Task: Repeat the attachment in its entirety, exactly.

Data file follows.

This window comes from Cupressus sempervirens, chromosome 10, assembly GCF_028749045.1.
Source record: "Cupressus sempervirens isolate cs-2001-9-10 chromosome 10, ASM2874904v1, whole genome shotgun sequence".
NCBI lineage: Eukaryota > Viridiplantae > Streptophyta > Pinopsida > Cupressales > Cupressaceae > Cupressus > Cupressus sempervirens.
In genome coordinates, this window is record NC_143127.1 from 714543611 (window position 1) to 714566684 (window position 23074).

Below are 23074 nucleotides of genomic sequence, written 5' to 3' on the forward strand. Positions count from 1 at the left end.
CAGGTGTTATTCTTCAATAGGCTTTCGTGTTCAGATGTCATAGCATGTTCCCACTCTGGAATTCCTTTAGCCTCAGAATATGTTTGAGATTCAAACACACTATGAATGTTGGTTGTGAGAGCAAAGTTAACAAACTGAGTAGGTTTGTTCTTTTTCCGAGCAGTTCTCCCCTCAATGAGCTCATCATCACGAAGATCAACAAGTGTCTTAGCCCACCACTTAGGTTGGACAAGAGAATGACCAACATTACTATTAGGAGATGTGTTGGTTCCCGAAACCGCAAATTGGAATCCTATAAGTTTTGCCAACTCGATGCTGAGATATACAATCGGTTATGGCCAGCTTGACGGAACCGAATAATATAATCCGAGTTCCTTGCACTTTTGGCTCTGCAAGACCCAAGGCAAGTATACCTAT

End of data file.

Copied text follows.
This window comes from Cupressus sempervirens, chromosome 10, assembly GCF_028749045.1.
Source record: "Cupressus sempervirens isolate cs-2001-9-10 chromosome 10, ASM2874904v1, whole genome shotgun sequence".
NCBI lineage: Eukaryota > Viridiplantae > Streptophyta > Pinopsida > Cupressales > Cupressaceae > Cupressus > Cupressus sempervirens.
In genome coordinates, this window is record NC_143127.1 from 714543611 (window position 1) to 714566684 (window position 23074).

Below are 23074 nucleotides of genomic sequence, written 5' to 3' on the forward strand. Positions count from 1 at the left end.
CAGGTGTTATTCTTCAATAGGCTTTCGTGTTCAGATGTCATAGCATGTTCCCACTCTGGAATTCCTTTAGCCTCAGAATATGTTTGAGATTCAAACACACTATGAATGTTGGTTGTGAGAGCAAAGTTAACAAACTGAGTAGGTTTGTTCTTTTTCCGAGCAGTTCTCCCCTCAATGAGCTCATCATCACGAAGATCAACAAGTGTCTTAGCCCACCACTTAGGTTGGACAAGAGAATGACCAACATTACTATTAGGAGATGTGTTGGTTCCCGAAACCGCAAATTGGAATCCTATAAGTTTTGCCAACTCGATGCTGAGATATACAATCGGTTATGGCCAGCTTGACGGAACCGAATAATATAATCCGAGTTCCTTGCACTTTTGGCTCTGCAAGACCCAAGGCAAGTATACCTAT